Fitness Tips

Science Says *This* Is How Much Exercise You Need to Offset a Sedentary Lifestyle

Rachel Lapidos

Photo: Getty Images/Brooke Schaal Photography
I'm a fitness devotee, sure, but when I'm not sweating it out in SLT or getting my steps in by walking around New York City, I'm usually parked in front of my computer at work. I know that a sedentary lifestyle comes with a slew of negative impacts on your health, so thankfully, there's a new study that calculates exactly how much working out you have to do in order to combat hours of inactivity.

The study, published in the Journal of the American College of Cardiology, asked 149,077 men and women to fill out a questionnaire about their physical activity over the course of 8.9 years. And they found that those who were continually sedentary were at a higher risk of cardiovascular mortality. In other words, if the participants were sedentary for six or more hours per day and were getting less than 150 minutes a week of exercise, they were at a higher risk of dying of a heart attack.

But it wasn't all bad news. Researchers discovered that those who exercised for roughly 150 to 200 minutes per week countered those cardiovascular risks to some degree. But the risks were "all but erased," according to MedScape, for participants who engaged in at least 300 minutes of physical exercise per week, which nets out to roughly 45 minutes per day. The Physical Activity Guidelines for Americans recommends 150 to 300 minutes per week of "moderate intensity exercise" for adults, so if you're spending the majority of your waking hours perched on your peach, you'll want to be on the higher end of that spectrum to counteract the effects.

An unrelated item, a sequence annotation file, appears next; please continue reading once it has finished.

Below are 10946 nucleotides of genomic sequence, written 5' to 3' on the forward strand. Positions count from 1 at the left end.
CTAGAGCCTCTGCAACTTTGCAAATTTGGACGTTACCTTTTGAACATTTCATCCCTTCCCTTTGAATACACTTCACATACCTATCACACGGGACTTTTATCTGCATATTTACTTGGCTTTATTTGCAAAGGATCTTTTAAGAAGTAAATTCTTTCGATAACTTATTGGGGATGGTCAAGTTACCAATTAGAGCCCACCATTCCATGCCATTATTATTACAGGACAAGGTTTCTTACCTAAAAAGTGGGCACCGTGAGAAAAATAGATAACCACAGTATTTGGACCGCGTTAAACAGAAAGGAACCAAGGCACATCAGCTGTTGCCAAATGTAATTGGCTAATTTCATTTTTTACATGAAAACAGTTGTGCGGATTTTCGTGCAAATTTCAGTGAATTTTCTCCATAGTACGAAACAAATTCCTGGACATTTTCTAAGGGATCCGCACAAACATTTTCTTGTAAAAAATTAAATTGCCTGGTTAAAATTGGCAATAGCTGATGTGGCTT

"It'd be safe to say that each of our clients sit too often," say Eric Johnson, co-founder of fitness company Homage. "That includes ourselves, even though we average 15,000 steps a day. It's difficult to put a hard number on how many minutes [of exercise] is needed to reverse the negative effects of sitting—more exercise is not necessarily better if you can't recover from the physical activity." That part is true—a proper recovery routine is key for a healthy fitness regimen.

That said, Ryan Johnson, the other co-founder of Homage, agrees that 45 minutes a day is "definitely a great place to start," and notes that people should pay attention to how they generally feel with that amount of movement. He also says it's important to take into account other stressors in your life and make adjustments accordingly. "For some, a better approach may be 60 minutes per 5 days a week," says Johnson. Also, quality is a factor to consider over quantity. "What may be more important is what you do with that 45 or 60 minutes," he says. The lesson here? Try to be sedentary less and move (a lot) more. Sorry, desk chair.

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